The Smithsonian Channel visited Gorgona Snake Island off the coast of Colombia to understand the remarkable symbiotic ecosystem that lives within the uniquely hollow hair follicles of resident sloths. These particular sloths, who were originally marooned on this island, move much more slowly than those in more highly popular areas due to a lack of viable nutrients within the area. This low level of activity allows the ecosystem to thrive.
He keeps still for so long his fur has developed its own mini ecosystem algae is the first organism to colonize his hollow hair follicles. The simple single-celled organisms give his fur a greenish tinge perfect camouflage in the canopy. …The algae also feeds a species of moth unique to the sloth…Every member of this community benefits the other. The moths fertilize the sloth’s fur with their nutrient-rich droppings that in turn encourages more algae to grow which helps protect the sloth through camouflage.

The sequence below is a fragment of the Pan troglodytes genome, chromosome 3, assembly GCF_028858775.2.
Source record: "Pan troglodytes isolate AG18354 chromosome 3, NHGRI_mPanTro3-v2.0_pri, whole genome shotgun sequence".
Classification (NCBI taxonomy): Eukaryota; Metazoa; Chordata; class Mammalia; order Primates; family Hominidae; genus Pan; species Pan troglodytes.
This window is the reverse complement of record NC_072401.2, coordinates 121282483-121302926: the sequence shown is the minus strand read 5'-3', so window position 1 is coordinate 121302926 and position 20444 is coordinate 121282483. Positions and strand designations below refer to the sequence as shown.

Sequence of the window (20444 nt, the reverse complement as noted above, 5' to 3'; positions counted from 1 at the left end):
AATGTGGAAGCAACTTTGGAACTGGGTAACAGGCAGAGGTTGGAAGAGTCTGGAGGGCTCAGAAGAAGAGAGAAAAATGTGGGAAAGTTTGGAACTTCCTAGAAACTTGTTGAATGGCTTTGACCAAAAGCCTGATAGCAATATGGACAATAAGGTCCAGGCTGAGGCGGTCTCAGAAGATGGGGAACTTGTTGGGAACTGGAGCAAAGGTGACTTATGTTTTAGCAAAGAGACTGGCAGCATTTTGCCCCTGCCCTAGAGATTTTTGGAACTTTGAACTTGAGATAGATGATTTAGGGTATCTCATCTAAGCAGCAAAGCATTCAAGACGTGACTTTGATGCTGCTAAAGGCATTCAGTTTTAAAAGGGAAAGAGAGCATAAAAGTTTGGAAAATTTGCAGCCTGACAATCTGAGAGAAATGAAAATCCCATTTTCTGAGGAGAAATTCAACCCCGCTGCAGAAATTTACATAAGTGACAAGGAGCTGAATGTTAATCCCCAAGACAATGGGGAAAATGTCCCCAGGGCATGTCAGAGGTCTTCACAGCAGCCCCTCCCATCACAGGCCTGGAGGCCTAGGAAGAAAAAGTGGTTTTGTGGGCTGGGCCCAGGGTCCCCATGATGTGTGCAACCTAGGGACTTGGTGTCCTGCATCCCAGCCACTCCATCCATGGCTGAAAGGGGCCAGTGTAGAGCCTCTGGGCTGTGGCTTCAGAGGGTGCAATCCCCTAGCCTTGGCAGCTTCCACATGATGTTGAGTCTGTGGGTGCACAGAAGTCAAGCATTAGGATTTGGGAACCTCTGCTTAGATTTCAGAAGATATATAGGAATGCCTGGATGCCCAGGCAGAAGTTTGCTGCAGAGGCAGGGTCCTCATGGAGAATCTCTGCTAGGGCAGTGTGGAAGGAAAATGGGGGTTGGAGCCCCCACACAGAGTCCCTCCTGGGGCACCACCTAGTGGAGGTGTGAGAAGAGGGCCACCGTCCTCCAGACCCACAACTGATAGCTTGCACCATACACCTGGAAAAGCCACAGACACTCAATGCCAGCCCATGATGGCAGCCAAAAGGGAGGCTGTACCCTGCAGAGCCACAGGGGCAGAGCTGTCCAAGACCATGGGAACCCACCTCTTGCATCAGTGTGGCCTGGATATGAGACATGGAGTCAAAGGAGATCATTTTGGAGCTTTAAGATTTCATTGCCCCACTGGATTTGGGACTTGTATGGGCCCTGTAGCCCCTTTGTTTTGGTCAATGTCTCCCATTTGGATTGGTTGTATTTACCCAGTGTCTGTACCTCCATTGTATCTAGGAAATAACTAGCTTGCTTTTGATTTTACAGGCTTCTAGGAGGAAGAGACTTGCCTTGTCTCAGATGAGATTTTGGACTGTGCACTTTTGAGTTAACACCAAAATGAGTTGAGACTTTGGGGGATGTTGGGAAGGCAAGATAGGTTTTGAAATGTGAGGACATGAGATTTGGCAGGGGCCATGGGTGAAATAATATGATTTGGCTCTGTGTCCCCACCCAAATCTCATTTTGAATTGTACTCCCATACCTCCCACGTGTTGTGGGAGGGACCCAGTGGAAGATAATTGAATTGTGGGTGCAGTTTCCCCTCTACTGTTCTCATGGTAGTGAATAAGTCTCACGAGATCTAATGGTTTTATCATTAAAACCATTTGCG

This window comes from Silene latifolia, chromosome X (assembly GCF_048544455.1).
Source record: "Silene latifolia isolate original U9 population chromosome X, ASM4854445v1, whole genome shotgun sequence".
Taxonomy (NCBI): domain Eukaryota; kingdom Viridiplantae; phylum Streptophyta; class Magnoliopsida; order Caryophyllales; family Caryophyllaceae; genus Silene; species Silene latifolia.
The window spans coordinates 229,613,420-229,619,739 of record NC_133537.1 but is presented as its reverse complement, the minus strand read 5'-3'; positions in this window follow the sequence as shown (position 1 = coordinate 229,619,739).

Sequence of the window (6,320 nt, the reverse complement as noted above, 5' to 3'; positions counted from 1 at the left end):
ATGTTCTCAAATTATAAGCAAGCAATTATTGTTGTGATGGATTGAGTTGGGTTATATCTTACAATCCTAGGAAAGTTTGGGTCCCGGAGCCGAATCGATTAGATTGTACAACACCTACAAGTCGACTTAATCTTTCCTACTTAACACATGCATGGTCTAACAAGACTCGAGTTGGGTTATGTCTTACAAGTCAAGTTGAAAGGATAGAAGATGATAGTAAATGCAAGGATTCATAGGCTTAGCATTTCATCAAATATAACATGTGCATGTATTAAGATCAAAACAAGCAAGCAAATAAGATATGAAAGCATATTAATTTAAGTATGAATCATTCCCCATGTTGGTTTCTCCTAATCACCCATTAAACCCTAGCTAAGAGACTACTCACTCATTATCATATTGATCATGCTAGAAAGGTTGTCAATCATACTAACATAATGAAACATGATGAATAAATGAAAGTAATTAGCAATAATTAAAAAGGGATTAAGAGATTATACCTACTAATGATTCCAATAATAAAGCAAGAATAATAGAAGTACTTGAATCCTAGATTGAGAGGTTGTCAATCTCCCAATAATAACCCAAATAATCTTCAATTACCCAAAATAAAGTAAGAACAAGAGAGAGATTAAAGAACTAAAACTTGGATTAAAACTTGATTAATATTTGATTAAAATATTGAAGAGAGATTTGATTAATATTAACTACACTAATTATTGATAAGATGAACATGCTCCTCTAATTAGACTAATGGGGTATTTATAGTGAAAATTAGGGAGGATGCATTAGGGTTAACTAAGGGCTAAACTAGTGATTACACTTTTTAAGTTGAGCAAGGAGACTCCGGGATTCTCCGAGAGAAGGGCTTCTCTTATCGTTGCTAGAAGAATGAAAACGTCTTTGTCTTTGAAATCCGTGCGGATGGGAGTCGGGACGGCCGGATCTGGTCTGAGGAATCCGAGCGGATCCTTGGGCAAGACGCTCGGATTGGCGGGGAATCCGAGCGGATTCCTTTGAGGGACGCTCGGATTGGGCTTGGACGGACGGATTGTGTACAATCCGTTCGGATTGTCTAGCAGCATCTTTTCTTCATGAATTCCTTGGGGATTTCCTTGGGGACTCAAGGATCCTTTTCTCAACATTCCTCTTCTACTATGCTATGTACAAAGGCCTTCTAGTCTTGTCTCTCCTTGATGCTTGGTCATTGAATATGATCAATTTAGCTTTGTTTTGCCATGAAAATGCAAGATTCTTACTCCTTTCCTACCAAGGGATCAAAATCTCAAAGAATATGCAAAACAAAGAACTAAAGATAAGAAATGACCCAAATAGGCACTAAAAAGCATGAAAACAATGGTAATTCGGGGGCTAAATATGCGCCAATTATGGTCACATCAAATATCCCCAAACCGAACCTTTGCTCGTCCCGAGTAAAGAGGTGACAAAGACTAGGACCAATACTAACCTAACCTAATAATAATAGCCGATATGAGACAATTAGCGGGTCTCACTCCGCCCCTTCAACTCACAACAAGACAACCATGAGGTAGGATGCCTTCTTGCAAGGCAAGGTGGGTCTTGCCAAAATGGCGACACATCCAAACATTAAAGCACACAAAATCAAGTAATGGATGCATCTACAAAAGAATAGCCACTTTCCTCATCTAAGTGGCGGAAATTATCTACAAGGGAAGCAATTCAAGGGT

The growth pattern of their fur also lets the sloths to drip dry after the rain.
In mammals, hair parts grow along the spine and flow down the back to the belly. Because sloths spend most of their life upside-down in the trees, its fur grows the other way–belly to back–allowing it to drip dry from the rain.